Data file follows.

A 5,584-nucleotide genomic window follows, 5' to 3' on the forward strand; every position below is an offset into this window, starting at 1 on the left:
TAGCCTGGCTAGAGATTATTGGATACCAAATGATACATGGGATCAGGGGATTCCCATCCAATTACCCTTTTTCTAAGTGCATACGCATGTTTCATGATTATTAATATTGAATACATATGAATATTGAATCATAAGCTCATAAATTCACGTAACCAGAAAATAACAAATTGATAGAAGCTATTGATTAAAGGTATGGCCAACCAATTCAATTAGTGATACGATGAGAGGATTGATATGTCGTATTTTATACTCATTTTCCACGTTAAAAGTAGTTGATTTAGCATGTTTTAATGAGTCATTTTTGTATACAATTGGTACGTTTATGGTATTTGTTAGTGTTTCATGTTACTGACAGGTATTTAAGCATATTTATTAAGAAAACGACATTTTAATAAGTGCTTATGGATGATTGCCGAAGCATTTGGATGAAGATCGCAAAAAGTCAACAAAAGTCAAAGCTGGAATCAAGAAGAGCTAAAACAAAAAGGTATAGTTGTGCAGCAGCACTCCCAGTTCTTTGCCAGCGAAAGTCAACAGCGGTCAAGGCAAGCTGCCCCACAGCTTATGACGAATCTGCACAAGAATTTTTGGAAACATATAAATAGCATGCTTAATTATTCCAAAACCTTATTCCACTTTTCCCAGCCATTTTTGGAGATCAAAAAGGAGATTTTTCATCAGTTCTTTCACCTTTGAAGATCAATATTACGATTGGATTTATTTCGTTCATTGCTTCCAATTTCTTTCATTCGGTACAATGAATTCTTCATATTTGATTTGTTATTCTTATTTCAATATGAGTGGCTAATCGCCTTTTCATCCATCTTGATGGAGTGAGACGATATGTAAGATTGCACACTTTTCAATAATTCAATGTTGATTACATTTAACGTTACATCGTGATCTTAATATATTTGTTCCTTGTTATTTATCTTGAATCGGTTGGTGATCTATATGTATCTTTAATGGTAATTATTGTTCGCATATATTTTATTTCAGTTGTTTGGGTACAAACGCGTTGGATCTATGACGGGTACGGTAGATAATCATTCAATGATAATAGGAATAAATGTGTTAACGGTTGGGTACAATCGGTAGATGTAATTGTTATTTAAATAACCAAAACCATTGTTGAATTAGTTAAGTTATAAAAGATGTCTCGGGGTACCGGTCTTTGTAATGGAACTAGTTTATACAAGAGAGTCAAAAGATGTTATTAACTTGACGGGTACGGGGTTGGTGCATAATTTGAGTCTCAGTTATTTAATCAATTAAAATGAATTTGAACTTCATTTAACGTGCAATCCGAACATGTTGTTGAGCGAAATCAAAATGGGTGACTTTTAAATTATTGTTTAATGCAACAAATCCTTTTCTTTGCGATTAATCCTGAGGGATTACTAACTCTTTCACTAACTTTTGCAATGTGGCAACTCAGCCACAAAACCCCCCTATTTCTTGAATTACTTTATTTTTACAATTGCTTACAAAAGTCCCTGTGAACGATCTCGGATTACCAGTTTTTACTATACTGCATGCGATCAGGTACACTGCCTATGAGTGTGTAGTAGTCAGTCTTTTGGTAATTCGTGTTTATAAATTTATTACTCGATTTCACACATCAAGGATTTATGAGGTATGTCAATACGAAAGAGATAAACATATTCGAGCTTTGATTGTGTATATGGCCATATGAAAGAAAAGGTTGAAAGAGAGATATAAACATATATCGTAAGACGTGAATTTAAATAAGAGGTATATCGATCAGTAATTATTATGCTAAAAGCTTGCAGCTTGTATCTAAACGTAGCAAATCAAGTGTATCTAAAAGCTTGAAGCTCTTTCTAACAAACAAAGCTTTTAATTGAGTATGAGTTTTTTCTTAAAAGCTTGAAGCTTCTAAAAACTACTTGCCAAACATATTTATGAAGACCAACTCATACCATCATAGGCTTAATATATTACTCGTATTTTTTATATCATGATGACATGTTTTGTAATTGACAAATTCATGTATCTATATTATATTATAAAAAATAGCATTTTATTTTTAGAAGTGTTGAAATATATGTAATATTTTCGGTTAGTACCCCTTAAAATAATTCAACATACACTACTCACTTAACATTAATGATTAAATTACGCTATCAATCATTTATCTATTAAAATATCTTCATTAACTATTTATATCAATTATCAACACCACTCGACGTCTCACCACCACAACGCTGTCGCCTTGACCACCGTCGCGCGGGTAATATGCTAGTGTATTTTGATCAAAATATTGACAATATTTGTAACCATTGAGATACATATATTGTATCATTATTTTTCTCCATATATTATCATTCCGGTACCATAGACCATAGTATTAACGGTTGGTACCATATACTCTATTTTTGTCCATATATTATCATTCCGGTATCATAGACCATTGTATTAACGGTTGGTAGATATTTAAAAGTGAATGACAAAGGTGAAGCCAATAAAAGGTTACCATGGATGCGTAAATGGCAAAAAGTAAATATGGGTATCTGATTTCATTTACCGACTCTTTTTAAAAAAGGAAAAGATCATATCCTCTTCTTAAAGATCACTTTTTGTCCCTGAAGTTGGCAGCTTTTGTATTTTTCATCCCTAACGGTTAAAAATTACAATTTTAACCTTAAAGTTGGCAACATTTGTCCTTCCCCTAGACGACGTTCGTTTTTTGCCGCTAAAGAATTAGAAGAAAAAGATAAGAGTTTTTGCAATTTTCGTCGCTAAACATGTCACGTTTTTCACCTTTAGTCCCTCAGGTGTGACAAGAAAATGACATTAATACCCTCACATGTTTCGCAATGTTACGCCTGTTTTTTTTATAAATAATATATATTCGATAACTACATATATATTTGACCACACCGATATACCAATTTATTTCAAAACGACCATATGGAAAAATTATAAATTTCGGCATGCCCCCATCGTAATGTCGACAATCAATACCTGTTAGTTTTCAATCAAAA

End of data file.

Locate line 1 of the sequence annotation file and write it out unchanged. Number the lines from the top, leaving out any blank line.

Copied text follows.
A 5,584-nucleotide genomic window follows, 5' to 3' on the forward strand; every position below is an offset into this window, starting at 1 on the left: